It took time and did include a few missteps, but that’s life and that’s learning. The information made it possible for me to optimize my training, and make it easier for me to stay in a 90-144 mg/dL (~5-8 mmol/l) range when exercising.
Confidence and security – My CGM has enabled me to understand my diabetes better. It has given me more confidence in the way I manage my diabetes and has helped me achieve tangible results.
It’s also comforting to know how my sugars are trending. I will even venture out sometimes without bringing all my diabetes gear (!). I also stopped testing 10-12 times a day because I didn’t need to — the info was right there on the screen in front of me.
It enabled me to go for a walk or a hardcore gym session without fearing lows and to reach both my fitness and diabetes health goals more efficiently.
The disadvantages of continuous glucose monitoring
Accuracy – Anybody who has ever worn a CGM knows the frustration of manually testing your blood sugar and seeing that the sensor is way off. The reason behind this is that the technology just isn’t perfect yet and the sensor measures your BG based on the interstitial fluid and not the bloodstream.
Aside from the obvious problems, it can also be outright dangerous if you rely solely on the sensor readings, and ignore what your body is telling you. For example, if the CGM warnings are going off telling you that you are at 250 mg/dL (~14 mmol/L), it can be hard not to react.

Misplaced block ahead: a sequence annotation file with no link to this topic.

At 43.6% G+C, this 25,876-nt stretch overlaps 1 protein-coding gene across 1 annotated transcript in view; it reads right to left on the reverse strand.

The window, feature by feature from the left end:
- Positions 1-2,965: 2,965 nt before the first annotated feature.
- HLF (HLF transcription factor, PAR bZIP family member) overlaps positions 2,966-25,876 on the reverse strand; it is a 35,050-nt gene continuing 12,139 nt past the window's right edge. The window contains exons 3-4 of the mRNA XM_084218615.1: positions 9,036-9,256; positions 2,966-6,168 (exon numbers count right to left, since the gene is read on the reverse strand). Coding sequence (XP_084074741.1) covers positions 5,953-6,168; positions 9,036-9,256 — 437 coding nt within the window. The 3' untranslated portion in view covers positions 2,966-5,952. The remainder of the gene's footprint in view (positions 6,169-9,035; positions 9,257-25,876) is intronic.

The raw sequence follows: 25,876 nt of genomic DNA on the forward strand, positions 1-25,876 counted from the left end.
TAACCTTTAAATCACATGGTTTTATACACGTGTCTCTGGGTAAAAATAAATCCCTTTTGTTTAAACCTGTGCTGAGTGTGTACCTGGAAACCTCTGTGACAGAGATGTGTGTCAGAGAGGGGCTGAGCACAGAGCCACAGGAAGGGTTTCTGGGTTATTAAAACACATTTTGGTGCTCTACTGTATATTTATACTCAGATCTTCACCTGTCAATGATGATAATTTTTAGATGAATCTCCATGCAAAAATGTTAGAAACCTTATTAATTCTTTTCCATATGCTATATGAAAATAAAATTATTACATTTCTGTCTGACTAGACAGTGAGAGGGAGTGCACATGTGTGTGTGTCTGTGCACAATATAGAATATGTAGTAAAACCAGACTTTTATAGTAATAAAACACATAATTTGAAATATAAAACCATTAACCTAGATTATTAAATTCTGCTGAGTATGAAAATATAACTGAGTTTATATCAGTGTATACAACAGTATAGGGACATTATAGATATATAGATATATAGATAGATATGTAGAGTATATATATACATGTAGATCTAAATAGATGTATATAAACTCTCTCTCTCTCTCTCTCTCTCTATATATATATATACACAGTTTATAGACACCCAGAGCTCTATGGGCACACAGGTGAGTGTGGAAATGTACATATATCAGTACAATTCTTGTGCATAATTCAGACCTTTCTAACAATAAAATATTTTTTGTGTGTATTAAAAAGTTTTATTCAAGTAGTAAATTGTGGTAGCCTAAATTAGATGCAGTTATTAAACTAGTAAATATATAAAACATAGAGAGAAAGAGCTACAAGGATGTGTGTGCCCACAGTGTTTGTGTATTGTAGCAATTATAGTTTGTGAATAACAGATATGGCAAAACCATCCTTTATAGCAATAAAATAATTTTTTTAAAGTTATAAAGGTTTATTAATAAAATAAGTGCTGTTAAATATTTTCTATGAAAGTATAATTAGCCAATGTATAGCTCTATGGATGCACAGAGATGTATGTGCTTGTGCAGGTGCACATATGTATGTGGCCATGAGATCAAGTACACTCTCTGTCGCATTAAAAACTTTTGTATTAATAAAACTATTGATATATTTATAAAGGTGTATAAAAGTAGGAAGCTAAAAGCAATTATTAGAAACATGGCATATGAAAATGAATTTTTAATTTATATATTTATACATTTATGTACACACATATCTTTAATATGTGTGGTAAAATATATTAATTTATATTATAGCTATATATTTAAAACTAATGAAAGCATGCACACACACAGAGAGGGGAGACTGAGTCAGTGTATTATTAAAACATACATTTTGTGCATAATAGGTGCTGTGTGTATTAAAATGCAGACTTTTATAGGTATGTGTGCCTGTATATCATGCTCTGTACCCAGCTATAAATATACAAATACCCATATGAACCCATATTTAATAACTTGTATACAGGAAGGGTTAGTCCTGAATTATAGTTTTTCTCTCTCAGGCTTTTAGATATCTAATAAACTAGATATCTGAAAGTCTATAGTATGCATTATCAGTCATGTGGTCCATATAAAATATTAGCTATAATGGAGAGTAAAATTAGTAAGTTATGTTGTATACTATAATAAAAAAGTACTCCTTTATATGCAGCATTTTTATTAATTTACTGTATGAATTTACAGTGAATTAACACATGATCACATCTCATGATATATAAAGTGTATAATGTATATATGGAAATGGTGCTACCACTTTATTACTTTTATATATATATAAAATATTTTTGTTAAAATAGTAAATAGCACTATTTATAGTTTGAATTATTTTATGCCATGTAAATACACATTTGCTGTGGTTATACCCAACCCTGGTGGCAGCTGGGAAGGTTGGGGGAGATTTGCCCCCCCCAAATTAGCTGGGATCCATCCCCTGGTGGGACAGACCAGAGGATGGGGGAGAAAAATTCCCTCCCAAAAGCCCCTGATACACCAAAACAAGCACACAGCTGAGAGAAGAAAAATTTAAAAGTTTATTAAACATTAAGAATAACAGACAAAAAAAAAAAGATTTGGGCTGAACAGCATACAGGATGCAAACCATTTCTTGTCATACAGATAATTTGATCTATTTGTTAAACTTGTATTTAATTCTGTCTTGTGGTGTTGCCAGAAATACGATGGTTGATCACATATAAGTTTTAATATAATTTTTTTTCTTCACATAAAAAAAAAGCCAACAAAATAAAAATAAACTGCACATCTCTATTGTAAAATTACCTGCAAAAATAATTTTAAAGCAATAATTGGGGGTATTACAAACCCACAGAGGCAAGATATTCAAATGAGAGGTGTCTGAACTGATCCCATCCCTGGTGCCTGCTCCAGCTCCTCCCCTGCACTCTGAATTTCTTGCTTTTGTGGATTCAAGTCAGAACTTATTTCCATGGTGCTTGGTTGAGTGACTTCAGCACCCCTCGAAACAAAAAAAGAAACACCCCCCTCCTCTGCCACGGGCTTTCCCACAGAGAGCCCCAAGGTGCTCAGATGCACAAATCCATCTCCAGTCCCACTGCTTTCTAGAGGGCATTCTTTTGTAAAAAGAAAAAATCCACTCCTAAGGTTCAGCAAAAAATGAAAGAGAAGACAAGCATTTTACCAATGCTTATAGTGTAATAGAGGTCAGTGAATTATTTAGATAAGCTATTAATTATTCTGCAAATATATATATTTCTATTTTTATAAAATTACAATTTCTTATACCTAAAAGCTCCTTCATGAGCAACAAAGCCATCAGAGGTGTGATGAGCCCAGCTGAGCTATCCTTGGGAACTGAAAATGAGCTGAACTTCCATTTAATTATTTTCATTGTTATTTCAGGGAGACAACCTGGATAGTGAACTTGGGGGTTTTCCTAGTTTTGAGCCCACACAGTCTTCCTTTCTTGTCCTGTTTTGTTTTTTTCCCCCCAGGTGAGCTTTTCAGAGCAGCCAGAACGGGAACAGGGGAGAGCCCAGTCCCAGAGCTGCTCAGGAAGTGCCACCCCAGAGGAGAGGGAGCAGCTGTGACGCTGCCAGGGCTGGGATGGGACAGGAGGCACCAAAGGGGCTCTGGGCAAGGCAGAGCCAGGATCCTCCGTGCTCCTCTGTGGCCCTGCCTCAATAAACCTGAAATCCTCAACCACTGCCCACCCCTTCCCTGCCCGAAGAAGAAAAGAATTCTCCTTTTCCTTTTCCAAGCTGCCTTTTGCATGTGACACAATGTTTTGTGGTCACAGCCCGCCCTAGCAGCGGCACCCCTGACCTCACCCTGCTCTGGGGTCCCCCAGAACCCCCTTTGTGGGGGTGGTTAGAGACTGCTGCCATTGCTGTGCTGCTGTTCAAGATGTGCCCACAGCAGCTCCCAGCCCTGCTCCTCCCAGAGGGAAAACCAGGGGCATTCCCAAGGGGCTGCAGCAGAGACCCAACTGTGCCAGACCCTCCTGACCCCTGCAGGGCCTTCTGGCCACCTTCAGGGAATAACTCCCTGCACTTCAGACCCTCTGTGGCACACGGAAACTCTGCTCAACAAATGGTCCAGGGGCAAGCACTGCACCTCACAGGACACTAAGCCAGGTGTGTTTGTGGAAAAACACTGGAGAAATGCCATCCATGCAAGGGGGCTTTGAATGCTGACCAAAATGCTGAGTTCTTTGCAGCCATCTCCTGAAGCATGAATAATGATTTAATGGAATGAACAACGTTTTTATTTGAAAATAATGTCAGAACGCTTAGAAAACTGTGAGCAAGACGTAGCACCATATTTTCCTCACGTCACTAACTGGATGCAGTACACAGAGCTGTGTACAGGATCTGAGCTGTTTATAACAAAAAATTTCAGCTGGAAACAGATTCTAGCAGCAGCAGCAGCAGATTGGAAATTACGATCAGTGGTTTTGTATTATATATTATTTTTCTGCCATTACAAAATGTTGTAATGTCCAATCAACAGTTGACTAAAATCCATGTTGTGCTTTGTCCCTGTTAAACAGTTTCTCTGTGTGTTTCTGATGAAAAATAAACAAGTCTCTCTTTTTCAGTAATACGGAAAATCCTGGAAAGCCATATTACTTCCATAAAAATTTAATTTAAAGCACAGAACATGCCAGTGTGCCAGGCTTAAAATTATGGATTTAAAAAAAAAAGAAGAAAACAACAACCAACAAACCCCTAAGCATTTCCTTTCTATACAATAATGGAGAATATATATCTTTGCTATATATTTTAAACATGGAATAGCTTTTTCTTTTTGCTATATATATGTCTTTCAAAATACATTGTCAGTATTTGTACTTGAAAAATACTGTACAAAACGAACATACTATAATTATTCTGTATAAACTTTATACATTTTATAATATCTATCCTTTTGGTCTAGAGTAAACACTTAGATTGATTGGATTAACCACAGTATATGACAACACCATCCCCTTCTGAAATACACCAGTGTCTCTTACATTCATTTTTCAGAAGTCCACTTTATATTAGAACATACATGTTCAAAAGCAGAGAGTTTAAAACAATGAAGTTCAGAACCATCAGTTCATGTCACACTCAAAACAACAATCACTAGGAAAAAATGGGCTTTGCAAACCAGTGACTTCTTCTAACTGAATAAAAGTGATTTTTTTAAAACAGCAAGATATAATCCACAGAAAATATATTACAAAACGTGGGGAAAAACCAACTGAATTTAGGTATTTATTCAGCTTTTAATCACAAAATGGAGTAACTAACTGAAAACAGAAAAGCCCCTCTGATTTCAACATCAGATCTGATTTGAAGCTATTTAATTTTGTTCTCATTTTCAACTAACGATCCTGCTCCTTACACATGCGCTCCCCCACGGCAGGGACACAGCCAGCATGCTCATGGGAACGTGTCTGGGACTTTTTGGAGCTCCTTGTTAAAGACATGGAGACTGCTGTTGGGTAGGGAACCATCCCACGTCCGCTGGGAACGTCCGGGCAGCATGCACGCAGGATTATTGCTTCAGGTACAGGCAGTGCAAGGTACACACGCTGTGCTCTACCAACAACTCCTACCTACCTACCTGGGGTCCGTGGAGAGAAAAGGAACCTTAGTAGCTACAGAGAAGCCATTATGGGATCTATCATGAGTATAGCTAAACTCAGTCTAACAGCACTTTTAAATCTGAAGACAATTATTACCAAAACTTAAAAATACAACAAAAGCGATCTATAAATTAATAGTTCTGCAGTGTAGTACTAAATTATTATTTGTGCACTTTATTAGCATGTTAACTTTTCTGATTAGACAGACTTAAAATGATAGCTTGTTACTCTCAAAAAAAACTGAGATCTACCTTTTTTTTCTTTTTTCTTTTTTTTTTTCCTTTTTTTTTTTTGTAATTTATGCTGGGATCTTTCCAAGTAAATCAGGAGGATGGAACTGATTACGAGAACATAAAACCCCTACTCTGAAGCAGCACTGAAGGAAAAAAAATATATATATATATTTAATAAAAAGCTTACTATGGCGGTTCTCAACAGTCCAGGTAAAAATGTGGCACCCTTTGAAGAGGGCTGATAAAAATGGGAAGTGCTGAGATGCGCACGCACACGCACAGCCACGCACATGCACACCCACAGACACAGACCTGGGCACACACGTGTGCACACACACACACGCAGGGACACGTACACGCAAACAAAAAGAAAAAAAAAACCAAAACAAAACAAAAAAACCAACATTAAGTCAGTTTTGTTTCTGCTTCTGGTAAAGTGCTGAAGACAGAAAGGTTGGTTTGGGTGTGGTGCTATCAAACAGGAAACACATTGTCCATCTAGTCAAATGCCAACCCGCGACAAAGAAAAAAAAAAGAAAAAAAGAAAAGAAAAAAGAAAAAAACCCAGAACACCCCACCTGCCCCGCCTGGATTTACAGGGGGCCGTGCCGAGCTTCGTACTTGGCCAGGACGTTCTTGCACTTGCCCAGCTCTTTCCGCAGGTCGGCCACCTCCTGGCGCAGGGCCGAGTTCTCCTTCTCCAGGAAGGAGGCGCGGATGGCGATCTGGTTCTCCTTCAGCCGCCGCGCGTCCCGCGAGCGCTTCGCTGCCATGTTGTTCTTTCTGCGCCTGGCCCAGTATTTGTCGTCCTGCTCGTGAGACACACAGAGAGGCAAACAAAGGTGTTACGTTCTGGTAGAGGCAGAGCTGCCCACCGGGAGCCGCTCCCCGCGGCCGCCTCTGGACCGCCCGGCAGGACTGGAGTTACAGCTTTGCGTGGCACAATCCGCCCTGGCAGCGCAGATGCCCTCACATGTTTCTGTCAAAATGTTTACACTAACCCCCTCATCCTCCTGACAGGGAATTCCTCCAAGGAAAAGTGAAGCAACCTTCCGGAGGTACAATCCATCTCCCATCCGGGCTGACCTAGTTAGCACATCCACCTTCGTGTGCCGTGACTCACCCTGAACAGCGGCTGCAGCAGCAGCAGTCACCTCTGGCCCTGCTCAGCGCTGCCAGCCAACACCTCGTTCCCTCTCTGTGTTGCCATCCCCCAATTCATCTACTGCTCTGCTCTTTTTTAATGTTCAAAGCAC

I have also had to stop workouts because the sensor inaccurately told me that my BG was low or about to get low. Annoying!
Over-reliance – This is actually the main reason why I originally stopped wearing my CGM and why I take breaks once in a while.
I can have a tendency to rely on the readings and recommendations a bit too heavily. For example, if the reading said that my BG was dropping quickly, I would trust it over how I actually feel, and I think that’s a big no-no when it comes to diabetes management.
I’ve gotten a lot better at using the CGM as a data point and not the complete truth, which has made it a far better “partner”.
It’s attached to your body – Having the CGM sensor attached to my body all the time can be extremely annoying. It not very big and people don’t really notice it, but it does leave somewhat unattractive suntan marks and I scar easily.
If I wear it on my stomach it tends to get in the way when working out, so I usually wear it on my upper arm. I find that I get pretty good readings with that placement, the only issue is that it can be a little hard to get a sweaty sports bra off without ripping at the sensor.